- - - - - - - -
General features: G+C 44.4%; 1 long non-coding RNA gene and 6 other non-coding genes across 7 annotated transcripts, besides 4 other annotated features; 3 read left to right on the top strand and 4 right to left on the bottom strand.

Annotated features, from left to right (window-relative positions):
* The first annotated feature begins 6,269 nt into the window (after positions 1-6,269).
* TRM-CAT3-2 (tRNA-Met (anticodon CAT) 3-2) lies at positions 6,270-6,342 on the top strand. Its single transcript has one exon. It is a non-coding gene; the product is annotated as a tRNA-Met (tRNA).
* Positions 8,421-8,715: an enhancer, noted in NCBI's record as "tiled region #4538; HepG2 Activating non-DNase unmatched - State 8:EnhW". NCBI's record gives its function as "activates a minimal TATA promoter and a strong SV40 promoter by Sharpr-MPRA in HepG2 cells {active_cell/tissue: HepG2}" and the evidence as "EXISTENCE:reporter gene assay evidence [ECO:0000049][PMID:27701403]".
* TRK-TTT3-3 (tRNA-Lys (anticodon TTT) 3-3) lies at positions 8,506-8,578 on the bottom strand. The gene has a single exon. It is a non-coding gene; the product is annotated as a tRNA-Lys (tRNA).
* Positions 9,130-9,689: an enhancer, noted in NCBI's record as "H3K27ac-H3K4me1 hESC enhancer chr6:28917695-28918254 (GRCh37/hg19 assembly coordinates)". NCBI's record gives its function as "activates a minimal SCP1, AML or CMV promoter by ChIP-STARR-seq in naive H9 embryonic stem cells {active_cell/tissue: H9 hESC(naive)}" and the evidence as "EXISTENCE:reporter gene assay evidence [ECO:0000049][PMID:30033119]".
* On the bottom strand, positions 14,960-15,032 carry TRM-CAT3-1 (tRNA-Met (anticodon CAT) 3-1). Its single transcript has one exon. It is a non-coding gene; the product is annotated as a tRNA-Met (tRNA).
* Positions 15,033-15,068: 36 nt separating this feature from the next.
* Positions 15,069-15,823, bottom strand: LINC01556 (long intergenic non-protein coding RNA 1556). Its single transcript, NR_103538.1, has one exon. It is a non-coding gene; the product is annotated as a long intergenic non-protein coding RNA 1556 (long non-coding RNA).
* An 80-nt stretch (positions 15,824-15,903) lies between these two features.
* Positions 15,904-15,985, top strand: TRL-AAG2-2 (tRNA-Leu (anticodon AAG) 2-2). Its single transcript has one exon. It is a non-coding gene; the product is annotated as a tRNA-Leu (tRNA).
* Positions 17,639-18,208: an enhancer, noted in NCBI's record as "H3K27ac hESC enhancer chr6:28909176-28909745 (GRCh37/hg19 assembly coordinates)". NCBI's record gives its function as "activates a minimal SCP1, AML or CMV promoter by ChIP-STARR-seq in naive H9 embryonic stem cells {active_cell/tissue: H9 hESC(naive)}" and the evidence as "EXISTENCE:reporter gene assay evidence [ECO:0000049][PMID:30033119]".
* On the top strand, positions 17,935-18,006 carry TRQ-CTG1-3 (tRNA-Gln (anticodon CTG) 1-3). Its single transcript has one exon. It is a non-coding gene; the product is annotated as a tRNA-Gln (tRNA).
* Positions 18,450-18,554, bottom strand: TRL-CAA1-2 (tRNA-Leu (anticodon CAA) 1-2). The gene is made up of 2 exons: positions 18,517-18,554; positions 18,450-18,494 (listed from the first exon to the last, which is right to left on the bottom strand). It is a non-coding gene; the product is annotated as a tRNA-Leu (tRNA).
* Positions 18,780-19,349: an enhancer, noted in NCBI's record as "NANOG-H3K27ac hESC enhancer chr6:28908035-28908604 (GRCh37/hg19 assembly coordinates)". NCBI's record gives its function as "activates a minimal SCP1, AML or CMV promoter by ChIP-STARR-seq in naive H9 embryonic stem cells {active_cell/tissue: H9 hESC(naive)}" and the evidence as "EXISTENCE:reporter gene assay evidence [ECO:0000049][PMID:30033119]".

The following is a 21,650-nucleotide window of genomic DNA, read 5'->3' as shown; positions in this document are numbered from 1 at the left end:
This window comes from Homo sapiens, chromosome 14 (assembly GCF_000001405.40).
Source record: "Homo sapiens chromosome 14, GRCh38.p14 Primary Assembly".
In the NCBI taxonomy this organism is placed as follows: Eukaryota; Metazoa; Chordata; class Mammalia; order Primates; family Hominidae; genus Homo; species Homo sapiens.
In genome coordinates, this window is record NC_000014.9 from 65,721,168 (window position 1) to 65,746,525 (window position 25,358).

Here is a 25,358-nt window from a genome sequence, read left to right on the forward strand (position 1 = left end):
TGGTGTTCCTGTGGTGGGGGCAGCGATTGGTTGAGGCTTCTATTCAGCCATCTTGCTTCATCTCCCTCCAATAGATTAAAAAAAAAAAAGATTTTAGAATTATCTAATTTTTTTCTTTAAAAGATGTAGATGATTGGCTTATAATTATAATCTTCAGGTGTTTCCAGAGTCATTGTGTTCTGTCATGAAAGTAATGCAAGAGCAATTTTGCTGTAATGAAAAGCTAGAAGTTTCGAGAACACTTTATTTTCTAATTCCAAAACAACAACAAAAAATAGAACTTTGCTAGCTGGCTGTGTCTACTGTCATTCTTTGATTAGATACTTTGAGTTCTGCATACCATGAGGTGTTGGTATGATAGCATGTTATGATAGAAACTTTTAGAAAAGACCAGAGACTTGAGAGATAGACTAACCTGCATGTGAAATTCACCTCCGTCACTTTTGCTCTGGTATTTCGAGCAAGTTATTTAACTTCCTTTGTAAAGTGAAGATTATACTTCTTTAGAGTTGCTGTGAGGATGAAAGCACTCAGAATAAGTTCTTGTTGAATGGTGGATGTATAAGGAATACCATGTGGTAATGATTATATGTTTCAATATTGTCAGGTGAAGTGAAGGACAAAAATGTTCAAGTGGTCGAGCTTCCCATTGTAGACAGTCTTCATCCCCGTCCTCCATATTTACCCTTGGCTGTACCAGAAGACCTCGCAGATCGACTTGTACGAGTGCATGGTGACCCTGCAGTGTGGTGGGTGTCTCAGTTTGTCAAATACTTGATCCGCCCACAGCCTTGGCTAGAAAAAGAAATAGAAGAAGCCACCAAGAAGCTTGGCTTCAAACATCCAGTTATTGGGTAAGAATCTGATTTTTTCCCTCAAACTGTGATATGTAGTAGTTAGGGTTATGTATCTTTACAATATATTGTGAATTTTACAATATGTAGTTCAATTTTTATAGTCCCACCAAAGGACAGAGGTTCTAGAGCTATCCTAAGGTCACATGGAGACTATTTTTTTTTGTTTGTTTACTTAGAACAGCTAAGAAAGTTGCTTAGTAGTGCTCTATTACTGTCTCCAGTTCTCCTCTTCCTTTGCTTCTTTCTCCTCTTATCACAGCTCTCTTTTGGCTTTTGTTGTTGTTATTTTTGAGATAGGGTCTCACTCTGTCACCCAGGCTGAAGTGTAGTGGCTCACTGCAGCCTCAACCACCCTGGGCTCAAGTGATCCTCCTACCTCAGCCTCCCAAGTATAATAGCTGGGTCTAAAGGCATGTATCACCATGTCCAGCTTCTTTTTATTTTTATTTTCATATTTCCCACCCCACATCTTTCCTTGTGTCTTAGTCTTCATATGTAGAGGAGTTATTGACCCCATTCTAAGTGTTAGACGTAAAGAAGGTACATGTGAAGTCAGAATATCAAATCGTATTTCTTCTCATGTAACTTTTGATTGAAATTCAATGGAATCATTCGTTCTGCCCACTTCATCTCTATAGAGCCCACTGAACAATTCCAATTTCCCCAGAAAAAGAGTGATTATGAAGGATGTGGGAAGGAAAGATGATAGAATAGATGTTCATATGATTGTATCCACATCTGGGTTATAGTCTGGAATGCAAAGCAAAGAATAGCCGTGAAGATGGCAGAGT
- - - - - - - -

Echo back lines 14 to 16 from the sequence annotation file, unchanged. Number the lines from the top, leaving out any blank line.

* On the top strand, positions 17,935-18,006 carry TRQ-CTG1-3 (tRNA-Gln (anticodon CTG) 1-3). Its single transcript has one exon. It is a non-coding gene; the product is annotated as a tRNA-Gln (tRNA).
* Positions 18,450-18,554, bottom strand: TRL-CAA1-2 (tRNA-Leu (anticodon CAA) 1-2). The gene is made up of 2 exons: positions 18,517-18,554; positions 18,450-18,494 (listed from the first exon to the last, which is right to left on the bottom strand). It is a non-coding gene; the product is annotated as a tRNA-Leu (tRNA).
* Positions 18,780-19,349: an enhancer, noted in NCBI's record as "NANOG-H3K27ac hESC enhancer chr6:28908035-28908604 (GRCh37/hg19 assembly coordinates)". NCBI's record gives its function as "activates a minimal SCP1, AML or CMV promoter by ChIP-STARR-seq in naive H9 embryonic stem cells {active_cell/tissue: H9 hESC(naive)}" and the evidence as "EXISTENCE:reporter gene assay evidence [ECO:0000049][PMID:30033119]".